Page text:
PHILADELPHIA (CBS) – If you tend to feel intense guilt over things that happened in your past – and replay them over and over in your mind – you might want to read this.
A new study has shown connections between “pathological guilt” and depression.
Researchers from the University of Washington St. Louis say they studied pre-schoolers who had been diagnosed with depression and found that a key brain region, called the right anterior insula, was smaller in the children with depression than in those without.
The study also found that the size of the insula might predict future bouts of depression, and thus, provide an “anatomical marker” that helps identify those at risk of developing depression. But they also say their findings are not surprising, since major feelings of guilt can be both a predictor and an effect of depression.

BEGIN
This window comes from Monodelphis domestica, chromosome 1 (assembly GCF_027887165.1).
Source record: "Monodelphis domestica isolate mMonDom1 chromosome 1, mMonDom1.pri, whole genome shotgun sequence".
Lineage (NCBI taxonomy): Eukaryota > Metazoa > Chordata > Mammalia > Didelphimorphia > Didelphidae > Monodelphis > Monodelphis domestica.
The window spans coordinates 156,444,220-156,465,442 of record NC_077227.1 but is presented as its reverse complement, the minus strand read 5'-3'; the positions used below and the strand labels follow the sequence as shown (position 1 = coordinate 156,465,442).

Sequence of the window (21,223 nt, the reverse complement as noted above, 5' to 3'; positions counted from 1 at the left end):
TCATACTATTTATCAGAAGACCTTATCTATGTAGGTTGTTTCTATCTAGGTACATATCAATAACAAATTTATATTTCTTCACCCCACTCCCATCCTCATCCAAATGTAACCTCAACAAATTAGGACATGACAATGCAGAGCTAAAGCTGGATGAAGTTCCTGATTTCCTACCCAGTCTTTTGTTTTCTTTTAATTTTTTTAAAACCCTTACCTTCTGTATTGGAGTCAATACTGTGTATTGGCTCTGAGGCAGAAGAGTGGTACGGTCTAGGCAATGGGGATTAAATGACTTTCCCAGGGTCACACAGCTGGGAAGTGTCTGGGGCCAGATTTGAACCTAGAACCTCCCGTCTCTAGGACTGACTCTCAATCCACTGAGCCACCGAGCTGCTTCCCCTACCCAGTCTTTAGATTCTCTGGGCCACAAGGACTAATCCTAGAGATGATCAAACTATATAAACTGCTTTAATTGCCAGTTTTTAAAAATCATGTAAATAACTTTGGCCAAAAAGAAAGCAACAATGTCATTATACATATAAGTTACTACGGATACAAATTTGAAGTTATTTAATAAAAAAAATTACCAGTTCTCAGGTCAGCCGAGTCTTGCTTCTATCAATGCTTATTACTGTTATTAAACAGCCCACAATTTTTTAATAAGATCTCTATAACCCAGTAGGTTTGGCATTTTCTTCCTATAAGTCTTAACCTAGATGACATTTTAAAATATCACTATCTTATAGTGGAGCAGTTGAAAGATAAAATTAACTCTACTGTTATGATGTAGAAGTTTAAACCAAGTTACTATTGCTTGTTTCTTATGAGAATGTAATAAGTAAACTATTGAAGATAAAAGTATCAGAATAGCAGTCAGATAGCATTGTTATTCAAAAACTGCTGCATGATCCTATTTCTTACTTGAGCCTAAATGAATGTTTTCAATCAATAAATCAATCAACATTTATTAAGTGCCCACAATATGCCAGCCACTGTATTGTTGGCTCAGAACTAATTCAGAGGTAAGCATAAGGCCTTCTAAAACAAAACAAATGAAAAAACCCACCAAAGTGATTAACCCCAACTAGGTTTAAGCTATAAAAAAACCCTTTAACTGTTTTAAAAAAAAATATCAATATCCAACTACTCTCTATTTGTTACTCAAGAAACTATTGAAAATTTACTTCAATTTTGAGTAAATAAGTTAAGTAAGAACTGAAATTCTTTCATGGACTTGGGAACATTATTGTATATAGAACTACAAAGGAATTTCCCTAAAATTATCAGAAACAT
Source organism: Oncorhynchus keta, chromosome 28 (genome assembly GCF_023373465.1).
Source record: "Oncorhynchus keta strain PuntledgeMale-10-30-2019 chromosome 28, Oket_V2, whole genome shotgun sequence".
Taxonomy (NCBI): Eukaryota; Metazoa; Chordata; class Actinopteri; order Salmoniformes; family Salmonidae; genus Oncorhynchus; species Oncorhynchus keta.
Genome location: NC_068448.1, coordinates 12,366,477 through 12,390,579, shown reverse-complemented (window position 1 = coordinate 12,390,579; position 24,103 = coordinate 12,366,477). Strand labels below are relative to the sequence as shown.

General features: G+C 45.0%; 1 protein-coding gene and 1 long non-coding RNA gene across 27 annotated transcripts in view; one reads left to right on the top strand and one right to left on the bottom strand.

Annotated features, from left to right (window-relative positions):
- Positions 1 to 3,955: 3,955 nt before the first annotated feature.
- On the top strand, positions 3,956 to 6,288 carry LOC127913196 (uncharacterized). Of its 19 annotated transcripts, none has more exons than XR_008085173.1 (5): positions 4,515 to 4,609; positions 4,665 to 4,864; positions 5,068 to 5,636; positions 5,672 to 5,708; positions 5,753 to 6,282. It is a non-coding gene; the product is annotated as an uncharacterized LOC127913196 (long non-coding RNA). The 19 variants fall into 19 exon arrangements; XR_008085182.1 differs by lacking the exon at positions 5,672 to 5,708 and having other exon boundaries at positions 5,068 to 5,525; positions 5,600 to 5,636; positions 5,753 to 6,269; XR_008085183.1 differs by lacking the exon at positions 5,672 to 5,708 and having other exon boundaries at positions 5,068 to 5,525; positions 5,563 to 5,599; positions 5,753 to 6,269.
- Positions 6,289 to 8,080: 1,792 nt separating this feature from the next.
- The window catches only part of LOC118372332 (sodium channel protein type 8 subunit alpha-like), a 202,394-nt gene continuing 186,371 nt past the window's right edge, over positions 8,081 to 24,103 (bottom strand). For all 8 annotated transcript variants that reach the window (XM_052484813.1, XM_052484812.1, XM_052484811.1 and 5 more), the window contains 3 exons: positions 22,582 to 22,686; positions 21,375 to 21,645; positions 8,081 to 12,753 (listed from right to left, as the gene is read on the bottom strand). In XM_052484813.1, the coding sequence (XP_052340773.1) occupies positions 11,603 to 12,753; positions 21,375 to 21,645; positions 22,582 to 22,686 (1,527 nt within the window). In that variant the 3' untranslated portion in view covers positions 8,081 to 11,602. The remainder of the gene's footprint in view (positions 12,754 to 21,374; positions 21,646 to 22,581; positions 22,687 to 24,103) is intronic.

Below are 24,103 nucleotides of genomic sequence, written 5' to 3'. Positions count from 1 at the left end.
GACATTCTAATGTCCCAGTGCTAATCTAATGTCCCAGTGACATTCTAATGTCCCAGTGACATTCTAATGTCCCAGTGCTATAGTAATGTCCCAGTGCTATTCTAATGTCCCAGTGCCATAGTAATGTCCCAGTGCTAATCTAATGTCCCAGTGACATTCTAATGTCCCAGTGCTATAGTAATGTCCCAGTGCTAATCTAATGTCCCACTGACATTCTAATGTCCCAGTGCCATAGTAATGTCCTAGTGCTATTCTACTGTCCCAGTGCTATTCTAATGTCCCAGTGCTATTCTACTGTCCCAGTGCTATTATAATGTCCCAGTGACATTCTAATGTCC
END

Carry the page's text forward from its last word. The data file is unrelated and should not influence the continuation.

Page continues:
“A child with pathological guilt can walk into a room and see a broken lamp, for example, and even if the child didn’t break it, he or she will start apologizing,” lead author Andrew C. Belden, PhD., explained on the school’s website. “Even after being told he or she is not at fault, the child will continue to apologize and feel bad.”
Researchers say early experiences that spark excessive guilt in some young children might put them on the path towards developing depression, anxiety, OCD and other disorders.
The research is published in the November 12th issue of JAMA Psychiatry.
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